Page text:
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American History Has Some Lessons for the Next Phase of the Mueller Investigation

For President Donald Trump and his supporters, the news that Special Counsel Robert Mueller had come to a close with no new indictments has been reason to celebrate the end of a trying 22 months. Mueller’s report, as summarized by Attorney General William Barr, did not say Trump had not acted to obstruct justice during the course of the probe, but the president and his Administration have nevertheless said that it amounts to a “total exoneration.”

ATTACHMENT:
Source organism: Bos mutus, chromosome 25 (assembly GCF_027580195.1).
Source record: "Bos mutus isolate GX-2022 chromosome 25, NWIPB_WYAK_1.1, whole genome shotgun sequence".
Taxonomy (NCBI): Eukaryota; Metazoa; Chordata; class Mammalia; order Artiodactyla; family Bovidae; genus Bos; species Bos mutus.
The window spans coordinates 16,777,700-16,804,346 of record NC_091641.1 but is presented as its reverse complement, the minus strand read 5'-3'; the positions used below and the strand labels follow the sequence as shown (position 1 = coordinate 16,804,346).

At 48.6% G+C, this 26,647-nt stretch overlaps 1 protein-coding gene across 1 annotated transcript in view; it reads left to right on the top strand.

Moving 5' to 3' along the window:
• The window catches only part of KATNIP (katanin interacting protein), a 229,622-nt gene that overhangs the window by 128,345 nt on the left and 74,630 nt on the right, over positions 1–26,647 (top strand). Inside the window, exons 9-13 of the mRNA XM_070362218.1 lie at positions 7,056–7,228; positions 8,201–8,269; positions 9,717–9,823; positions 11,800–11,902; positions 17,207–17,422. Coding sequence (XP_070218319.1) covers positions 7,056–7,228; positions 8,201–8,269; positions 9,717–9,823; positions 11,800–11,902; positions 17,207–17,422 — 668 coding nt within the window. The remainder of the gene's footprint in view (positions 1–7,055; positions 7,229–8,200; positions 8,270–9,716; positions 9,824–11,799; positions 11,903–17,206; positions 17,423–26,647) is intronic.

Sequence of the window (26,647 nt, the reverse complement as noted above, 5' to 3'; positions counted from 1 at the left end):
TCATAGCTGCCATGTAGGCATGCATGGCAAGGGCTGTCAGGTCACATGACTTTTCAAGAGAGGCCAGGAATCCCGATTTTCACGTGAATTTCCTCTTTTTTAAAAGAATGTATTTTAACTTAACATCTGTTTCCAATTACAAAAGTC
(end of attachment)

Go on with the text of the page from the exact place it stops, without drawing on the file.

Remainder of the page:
“We’re glad it’s over,” Trump said on Monday.

But experts on the history of Mueller’s task tell TIME that, while his job was to focus solely on proving whether a law was broken, it can be risky for Congress and the American people not to hold politicians to a higher standard.

In scandals going all the way back to the era of Ulysses S. Grant and the very first special prosecutor — an office that has gone by a number of names over the years — they see moments when the end of an investigation has been used to excuse other problems in government. And as the nation faces the question of what comes after the Mueller report, they see American history as a strong argument for continued vigilance.

“There are plenty of cautionary tales strewn throughout the history of American special prosecutors,” says Andrew Coan, author of Prosecuting the President: How Special Prosecutors Hold Presidents Accountable and Protect the Rule of Law.

Read entire article at Time